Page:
(1) - This is *exactly* what I see in my car at startup, 0.45 volts => 14.7 exactly.

(2) - You are talking about doing something like this, but in a controlled way. Would there be a "pinhole" in the tin foil to allow for air exchanges? How about an external ion generator to spoof the 02 sensor ?

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Old 08-14-2007, 06:25 PM   #3
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some o2s get the outside atmosphere from the air inside the wiring of the o2 sensor. it would be tough to block the atmosphere on some o2s
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Old 08-14-2007, 07:32 PM   #4
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I found this on another forum

"Typical Ford cost cutting, my O2 sensor had no anti-sieze on it either. The O2 sensor wrap is working great on the 1st sensor. I'm installing some on the second sensor and will report FE on the next tank. I'm also considering wrapping the wire all the way to the connector. There is some sort of heat block sheathing on there already, but more couldn't hurt.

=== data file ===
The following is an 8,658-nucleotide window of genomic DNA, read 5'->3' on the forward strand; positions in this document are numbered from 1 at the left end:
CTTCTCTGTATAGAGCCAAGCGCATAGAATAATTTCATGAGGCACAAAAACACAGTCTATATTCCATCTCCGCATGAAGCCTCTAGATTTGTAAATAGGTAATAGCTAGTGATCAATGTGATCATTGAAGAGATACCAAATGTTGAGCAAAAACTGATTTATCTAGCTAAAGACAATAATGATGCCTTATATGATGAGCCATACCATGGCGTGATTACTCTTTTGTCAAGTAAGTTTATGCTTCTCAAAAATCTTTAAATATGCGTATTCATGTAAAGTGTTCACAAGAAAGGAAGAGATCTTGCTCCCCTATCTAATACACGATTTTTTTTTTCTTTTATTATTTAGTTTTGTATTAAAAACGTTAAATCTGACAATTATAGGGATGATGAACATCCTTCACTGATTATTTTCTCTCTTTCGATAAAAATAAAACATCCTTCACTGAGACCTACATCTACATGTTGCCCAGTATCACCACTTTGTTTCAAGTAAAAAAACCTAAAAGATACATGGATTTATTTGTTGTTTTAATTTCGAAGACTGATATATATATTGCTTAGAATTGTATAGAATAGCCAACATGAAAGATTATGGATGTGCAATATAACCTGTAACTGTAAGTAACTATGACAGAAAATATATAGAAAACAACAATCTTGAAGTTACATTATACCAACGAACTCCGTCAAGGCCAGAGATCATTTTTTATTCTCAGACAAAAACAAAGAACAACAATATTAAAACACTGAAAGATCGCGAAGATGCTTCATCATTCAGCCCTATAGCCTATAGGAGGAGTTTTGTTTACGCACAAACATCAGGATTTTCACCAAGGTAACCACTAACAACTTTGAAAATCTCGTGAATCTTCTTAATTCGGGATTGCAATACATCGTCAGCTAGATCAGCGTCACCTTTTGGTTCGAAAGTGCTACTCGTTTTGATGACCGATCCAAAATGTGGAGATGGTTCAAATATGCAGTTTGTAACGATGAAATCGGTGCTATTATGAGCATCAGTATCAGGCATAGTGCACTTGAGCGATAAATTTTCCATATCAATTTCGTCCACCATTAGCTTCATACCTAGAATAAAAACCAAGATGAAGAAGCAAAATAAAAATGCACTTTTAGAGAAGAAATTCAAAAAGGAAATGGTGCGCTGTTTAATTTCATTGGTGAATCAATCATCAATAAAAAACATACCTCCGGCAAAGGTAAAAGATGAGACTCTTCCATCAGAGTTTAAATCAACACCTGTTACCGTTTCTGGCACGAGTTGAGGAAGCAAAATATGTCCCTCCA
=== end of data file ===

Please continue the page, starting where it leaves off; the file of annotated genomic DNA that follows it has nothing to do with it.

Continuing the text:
For those of you who are interested, wrapping your O2 sensors and wire with about 10 times or more with aluminum foil, and/or spark plug boot heat protectors gives approx 2 mpg. I have mine wrapped with aluminum foil and I'm using a DEI spark plug boot protector to hold the tin foil together. Copper or aluminum wire can also be used to secure the aluminum foil. I wrapped approx 6" of the sensor and wire which is about the length of the spark plug boot protector. I also had to cut a ring out of the cloth protector in order for it to fit over the huge connector. To remove the sensor wire from the clip, look to see which side is hinged, and use a flat screw driver on the clasped side, push in and turn. You can also simply pull the clip out of the hole it sits in. I'm considering using aluminum foil along the entire length of the wire, and removing the clip entirely later today, The foil should hold the wires further away from the exhaust which is what the clip is designed to do".